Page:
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Dear Donald Trump: No, You Can’t Shut Down Parts of the Internet

Rob Pegoraro
Contributing Editor

Photo: Associated Press

Well, I guess Donald Trump wasn’t kidding about that whole close-off-the-Internet thing.

The veteran loudmouth and Republican presidential candidate brought up the notion of “maybe, in certain areas, closing the Internet up in some way” in a December 8 speech, then returned to his idea of unplugging terrorist groups from the Internet during Tuesday night’s GOP debate when CNN moderator Wolf Blitzer asked about it.

“I would certainly be open to closing areas where we are at war with somebody,” Trump said. “I sure as hell don’t want to let people that want to kill us and kill our nation use our Internet.”

Don’t get me wrong: Recruitment by terrorist groups via social media is an actual problem. And among those groups, none deserve Internet access — make that, continued physical existence — less than the Daesh death cult that fancies itself an “Islamic State.”

Unfortunately, the Donald’s understanding of Internet architecture is every bit as nuanced and fact-based as his grasp of immigration policy or of the Islamic faith.

You can’t block somebody from getting online

If you want to stop somebody from using the Internet, killing him with a missile or a bomb will unquestionably work. But we’re already trying to do just that in Iraq, Syria, and elsewhere. Our other options aren’t as good.

That is our fault for designing the Internet as a resilient network of networks that routes around damage and dropped connections. It’s also the fault of the entire telecom industry for developing so many different ways to get online. As long as wired and wireless phone service reaches a given area, anybody in it can get online with little trouble.

There’s a reason they call it the World Wide Web. (Image: Tech Republic)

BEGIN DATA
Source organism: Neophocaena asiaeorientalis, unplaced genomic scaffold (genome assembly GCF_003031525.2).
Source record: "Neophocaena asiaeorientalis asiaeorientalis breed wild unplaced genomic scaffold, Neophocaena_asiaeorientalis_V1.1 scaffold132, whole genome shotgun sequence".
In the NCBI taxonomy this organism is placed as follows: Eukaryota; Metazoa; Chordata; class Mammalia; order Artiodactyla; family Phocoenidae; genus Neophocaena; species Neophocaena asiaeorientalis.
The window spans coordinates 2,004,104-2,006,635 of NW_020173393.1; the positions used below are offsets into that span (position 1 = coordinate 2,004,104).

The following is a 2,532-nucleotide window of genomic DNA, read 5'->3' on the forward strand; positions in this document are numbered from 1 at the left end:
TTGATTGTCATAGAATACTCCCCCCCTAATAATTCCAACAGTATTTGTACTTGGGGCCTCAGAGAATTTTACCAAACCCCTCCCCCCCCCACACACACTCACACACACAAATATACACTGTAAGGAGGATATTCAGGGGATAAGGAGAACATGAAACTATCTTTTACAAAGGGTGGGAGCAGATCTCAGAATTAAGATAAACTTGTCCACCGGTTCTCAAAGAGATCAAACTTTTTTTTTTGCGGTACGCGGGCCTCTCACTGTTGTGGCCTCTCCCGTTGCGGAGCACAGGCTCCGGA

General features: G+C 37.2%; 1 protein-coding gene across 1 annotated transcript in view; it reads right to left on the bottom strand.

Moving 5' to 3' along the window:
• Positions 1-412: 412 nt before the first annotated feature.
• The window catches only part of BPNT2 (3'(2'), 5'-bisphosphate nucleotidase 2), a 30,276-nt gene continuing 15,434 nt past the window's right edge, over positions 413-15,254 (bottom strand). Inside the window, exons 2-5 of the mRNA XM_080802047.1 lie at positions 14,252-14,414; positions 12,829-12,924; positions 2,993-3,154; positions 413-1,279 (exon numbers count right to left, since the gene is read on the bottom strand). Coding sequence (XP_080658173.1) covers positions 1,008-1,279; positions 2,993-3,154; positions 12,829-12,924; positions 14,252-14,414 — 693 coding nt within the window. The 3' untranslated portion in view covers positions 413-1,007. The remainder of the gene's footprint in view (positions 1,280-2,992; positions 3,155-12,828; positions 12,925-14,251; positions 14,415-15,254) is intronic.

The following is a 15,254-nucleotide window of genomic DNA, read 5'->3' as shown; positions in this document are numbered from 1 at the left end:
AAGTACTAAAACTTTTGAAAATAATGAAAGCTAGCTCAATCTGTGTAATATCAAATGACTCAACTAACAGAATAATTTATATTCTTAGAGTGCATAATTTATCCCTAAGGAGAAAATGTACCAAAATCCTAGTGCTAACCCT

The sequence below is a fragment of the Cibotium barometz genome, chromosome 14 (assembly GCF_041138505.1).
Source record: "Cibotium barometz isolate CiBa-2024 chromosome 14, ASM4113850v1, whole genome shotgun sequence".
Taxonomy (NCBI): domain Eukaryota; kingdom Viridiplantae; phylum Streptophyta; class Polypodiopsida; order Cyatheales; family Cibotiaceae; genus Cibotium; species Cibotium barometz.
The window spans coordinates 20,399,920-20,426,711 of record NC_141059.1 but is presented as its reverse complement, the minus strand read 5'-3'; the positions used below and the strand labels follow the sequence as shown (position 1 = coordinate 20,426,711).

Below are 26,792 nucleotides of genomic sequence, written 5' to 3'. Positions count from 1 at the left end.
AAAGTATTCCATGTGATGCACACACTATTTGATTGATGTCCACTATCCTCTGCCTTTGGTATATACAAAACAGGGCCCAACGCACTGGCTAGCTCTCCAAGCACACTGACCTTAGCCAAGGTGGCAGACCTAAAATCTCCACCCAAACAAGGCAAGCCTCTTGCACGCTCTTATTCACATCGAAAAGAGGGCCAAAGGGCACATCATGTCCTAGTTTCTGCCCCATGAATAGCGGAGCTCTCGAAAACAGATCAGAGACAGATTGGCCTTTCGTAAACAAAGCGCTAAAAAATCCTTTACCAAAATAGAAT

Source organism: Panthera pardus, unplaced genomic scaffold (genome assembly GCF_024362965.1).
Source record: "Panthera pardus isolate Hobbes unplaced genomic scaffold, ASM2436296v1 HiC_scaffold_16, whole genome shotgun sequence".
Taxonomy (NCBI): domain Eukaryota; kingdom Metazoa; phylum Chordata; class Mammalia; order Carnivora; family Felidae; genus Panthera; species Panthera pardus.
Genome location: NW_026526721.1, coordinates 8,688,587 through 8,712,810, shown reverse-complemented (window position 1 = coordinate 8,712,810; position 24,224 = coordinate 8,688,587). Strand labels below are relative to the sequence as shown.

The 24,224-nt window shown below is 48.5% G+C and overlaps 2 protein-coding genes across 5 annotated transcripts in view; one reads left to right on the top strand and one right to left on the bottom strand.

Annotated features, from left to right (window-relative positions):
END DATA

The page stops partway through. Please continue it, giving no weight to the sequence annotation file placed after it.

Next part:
But that’s the entire problem with talking about “our Internet.” The Internet arguably stopped being a U.S. property when the National Science Foundation ended its control over core Internet routing functions in 1998 — well before the two most recent Trump corporate bankruptcies.

Cutting off access to the wrong sites isn’t easy either

Trump would be well advised to ask his friends in Hollywood how well they’ve done at stopping people from sharing copies of copyrighted works online. Spoiler alert: As Trump might say, it’s a loser of an idea.

Just stopping search engines from pointing people to undesirable sites becomes, at best, a whack-a-mole exercise in which search sites can never keep up with new undesirables. At worst, you get a situation like Europe’s “right to be forgotten,” where the very act of trying to suppress searches for a topic makes it more notorious than ever.

And even if you could magically force every search site in the world to blackball particular sites, you’d still have people sharing the “wrong” sites on social media of various sorts.

Block one undesirable website and another will pop up somewhere else. (Photo: Amazon.com)

Stopping people from directly navigating to a site is even harder, as proponents of the loathsome Stop Online Piracy Act found out to their dismay. If you ban Internet providers from connecting people to blacklisted sites, determined users can switch to third-party domain-name services — such as Google Public DNS or OpenDNS — to route their requests properly.

Or they can navigate to sites by directly typing in the appropriate numerical Internet Protocol addresses. And no, banning Internet providers from routing traffic to blacklisted IPs won’t work either. You can use a proxy server to fake out any such blocking.

You can, however, kick somebody off your own site

But if you run a site and you don’t like the conduct of some of the people using it, you can go ahead and boot them anytime you like. That’s because, while the Internet is a public space, individual sites tend to be private property.

They can set their own rules banning abusive behavior — it can be a bigger problem if they don’t — and only nincompoops squawk about censorship when it’s just the proprietor of an establishment exercising her traditional right to refuse a customer’s business.

But Twitter, Facebook, and other social networks are already cracking down on the abuse of their property by the likes of Daesh to recruit new members. Twitter has been sufficiently aggressive at this that Daesh has called for the assassination of Twitter CEO Jack Dorsey. At Facebook, this effort led to the mistaken shutdown of the account of a user whose parents probably thought they were doing her a favor by naming her “Isis.”

Somebody with as much knowledge of self-promotion as Donald Trump should know all of these things. But when your reputation as a blustering blowhard is at stake, why get hung up on facts or logic?

Email Rob at rob@robpegoraro.com; follow him on Twitter at @robpegoraro.